What do we care that what is may not always be? What do we care that the universe may expand, freeze, and disappear? What do we care that the lights may go out? Such are indicators of meaning — cosmic declarations that things, though they no longer are, once were.
Fitness — Wednesday, September 18, 2019
On the topic of child-rearing today, our professor mentioned how, although humans throughout history have participated in infanticide, our society today is disapproving of such behavior. In response, a student raised his hand and said, “No we’re not: abortion.” And of course the class went nuts. And our professor said, “Let’s have this discussion without being political.” And I said, “I don’t think that’s political; I think that’s perfectly valid.” And many students scoffed or rolled their eyes. And then our professor began a speech about how “we’re going to address difficult subjects in this class, and if ever you need to talk about them, please come see me; I’m happy to help, or there are many resources available to you through the university.”
There were a number of problems with this interaction. The first was our professor’s failure (or unwillingness) to recognize the student’s argument as anthropological. The second was the notion that students can be traumatized by facts and ideas — by hurt feelings and self-induced offense. (Sidenote: on Monday, we spent the class period discussing apocalypses — nuclear destruction, horrific diseases, the heat death of the universe, etc. — without invitations to recourse, and everybody was fine.) And the third — and worst of all — was the belief that protecting students from such facts, ideas, hurt feelings, and offense does them any favors; it doesn’t. In fact, it impairs them; it makes them ignorant and weak, and afraid of the world as a consequence.
How is this useful? The relevance of this interaction to evolutionary psychology is, to me, self-evident. And that it occurred during a discussion on child-rearing is, to say the least, ironic. Such thinking places emphasis on survival, sure, but it fails to consider that both humans and genes require more than mere survival to maintain life; we also require thriving. But sheltering humans from the world is not conducive to thriving; it is conducive to suffering, misery, and death, for how can anyone move about a world they refuse to enter? Indeed, what fitness is preserved in protecting such people is lost in assailing them with fear; what virtue is gained in enabling them to survive is lost in disabling them from living.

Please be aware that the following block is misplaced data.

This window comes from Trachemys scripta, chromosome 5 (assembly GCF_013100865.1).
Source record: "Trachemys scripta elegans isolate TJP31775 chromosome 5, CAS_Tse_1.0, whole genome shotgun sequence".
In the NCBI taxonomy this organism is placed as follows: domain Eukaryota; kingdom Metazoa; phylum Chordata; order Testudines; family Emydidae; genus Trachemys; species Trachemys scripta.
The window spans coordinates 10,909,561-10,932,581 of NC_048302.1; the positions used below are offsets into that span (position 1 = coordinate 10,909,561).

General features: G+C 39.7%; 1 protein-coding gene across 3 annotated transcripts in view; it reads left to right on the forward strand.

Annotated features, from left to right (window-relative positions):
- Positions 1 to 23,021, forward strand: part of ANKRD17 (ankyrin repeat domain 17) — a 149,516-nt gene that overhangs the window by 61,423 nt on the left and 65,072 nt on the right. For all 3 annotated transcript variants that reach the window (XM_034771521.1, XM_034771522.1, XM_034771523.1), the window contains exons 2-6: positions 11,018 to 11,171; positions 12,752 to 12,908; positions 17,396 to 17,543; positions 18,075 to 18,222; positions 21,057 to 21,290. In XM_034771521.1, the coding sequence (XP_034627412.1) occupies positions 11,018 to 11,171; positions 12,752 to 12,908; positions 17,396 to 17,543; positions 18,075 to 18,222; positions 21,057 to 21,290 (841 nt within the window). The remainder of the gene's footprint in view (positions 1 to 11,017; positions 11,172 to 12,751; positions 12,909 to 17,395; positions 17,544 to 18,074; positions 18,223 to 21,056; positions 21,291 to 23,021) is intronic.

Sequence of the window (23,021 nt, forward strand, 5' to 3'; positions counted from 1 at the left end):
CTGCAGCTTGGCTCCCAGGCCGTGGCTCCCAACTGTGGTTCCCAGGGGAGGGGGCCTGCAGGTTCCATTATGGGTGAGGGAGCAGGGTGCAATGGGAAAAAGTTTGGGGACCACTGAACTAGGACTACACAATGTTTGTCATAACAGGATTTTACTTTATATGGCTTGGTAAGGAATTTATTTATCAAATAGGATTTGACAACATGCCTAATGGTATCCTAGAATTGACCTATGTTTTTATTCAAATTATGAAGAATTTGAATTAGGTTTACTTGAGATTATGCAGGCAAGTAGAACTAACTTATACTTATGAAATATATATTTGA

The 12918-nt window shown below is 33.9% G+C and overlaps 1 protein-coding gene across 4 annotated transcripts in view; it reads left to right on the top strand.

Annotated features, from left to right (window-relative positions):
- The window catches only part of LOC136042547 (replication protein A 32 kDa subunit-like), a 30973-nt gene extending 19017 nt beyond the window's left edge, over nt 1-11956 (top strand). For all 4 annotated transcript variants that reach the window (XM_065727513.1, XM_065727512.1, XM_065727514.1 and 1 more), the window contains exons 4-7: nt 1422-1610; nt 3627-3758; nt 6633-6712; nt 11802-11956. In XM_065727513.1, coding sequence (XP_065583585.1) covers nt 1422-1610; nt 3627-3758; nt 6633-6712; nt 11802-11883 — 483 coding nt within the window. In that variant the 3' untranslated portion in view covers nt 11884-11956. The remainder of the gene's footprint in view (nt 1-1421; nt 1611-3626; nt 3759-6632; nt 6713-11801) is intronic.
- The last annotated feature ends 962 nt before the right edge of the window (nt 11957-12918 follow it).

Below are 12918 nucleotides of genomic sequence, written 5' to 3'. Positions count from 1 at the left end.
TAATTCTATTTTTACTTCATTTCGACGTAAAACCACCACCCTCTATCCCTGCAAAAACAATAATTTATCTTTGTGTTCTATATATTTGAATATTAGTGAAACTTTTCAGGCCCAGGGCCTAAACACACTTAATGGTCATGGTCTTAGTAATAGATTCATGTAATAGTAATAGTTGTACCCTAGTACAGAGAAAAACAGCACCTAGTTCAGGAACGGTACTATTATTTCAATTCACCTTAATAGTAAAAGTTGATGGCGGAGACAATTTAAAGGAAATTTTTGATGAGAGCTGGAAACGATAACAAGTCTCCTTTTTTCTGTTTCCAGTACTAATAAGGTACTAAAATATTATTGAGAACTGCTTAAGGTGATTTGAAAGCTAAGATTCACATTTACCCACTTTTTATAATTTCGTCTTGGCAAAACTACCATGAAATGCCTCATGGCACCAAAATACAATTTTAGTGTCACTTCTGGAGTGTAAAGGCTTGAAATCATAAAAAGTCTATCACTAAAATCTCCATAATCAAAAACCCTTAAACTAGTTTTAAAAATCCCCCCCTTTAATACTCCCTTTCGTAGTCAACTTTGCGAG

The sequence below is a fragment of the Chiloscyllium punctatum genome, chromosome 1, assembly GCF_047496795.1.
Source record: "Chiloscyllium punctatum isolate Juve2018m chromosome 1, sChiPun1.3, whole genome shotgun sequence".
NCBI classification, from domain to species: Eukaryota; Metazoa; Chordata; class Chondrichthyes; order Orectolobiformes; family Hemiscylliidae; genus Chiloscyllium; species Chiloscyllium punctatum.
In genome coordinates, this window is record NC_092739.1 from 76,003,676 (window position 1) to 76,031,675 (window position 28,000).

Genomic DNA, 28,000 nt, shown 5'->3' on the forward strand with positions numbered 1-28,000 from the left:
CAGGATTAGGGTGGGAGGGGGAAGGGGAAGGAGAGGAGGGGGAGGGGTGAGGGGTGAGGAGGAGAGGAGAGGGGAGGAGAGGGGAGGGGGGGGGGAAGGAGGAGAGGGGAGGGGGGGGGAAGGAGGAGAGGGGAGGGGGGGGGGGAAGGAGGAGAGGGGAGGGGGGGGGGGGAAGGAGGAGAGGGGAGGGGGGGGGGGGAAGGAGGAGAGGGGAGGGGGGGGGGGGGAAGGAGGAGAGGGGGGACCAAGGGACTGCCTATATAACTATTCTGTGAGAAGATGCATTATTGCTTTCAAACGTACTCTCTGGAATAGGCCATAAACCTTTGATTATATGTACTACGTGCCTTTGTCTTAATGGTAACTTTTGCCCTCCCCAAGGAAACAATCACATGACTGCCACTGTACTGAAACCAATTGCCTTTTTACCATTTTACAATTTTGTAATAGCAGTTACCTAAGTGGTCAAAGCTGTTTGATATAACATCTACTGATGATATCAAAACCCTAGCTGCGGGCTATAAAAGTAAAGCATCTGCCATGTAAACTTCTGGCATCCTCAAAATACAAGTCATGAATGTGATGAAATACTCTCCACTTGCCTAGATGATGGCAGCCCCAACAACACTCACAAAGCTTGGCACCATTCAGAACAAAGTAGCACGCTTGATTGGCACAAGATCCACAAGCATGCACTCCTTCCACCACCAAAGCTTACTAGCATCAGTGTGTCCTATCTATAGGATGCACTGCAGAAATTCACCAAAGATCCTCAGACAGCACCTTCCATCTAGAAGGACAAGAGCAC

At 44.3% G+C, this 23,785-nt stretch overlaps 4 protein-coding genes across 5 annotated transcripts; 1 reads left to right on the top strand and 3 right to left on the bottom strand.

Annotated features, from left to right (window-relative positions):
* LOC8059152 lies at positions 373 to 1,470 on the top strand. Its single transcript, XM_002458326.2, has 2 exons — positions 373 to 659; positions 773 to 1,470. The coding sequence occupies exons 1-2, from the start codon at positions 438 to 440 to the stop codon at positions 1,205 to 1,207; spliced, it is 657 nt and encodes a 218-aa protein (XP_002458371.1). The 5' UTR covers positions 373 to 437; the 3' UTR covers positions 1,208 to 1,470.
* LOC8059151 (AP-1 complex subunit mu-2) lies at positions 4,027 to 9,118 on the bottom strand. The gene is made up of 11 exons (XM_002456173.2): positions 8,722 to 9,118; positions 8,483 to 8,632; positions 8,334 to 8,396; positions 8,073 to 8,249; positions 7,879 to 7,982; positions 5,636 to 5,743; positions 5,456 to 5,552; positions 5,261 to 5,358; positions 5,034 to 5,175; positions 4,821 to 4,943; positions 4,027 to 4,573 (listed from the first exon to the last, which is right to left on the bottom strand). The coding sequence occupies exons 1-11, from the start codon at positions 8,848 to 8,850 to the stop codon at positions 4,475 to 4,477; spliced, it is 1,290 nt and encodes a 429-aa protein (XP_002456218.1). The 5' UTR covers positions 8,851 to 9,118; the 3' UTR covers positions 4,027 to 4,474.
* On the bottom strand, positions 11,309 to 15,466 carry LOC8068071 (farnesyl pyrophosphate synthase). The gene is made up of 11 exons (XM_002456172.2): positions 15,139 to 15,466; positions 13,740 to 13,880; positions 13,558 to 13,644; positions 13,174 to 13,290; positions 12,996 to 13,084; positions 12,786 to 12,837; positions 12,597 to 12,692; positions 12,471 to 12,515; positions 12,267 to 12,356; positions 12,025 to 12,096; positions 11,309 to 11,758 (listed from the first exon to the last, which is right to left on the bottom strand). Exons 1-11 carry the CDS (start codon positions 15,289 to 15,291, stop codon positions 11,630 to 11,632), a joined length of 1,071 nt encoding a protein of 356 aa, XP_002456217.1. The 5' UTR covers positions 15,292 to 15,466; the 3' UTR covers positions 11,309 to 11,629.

Sex — Monday, September 30, 2019
Our topic of discussion in class today was sex in humans. We spent the majority of the discussion, however (and of course), talking about intersex conditions in humans. What follows is thinking on this topic.
Intersex is a condition — both one physical and one human. It is not rational to regard the condition as a sex itself, as, by its own nature, it is not one sex or the other or both or neither; it is as its name describes: between. Such a condition (in all of its forms) is a consequence of the frailty of nature, not nature’s design. Normalizing abnormalities erases the notion of abnormalities such that all things become normal, thus erasing normal things. It is of no use to the mad to label them sane, nor to the ill to label them whole, for how will they ever be so? (This is a comparison, not a conflation.) Nobody makes rules based on outliers and exceptions; doing so leaves too much room for manipulation, and you may as well have anarchy.
Selfishness — Wednesday, October 9, 2019
The ability to predict and plan for the future is necessary for human survival. To genes, however, there exists only the present — which is to say that our genes need us as much as we need them, for how could they survive to replicate without inhabiting something capable of surviving? And how could we survive without being predisposed to do so?
The trouble, however, is that the gene is absolutely selfish, which selfishness is a consequence of the gene’s condition: the gene is blind, aware of only itself, and independent in its functioning. The human, in contrast, is sighted, aware of the world (including the gene), and dependent in its functioning. This means, fundamentally, that the gene will forever defect, whereas the human must learn to cooperate.
But what happens when the human begins to behave like the gene? Surely, it is the conflict between the human and the gene — and the balance that this conflict yields — that enables both of them to survive. But what happens when this balance tilts? What happens when the human, behaving like the gene, becomes blind, aware of only itself, and absolutely selfish as a consequence? In such a context, is it so irrational to predict and plan for a future of conflict? For what else could a blind, absolutely selfish mode of being produce if not widespread, absolute, at-all-costs defection?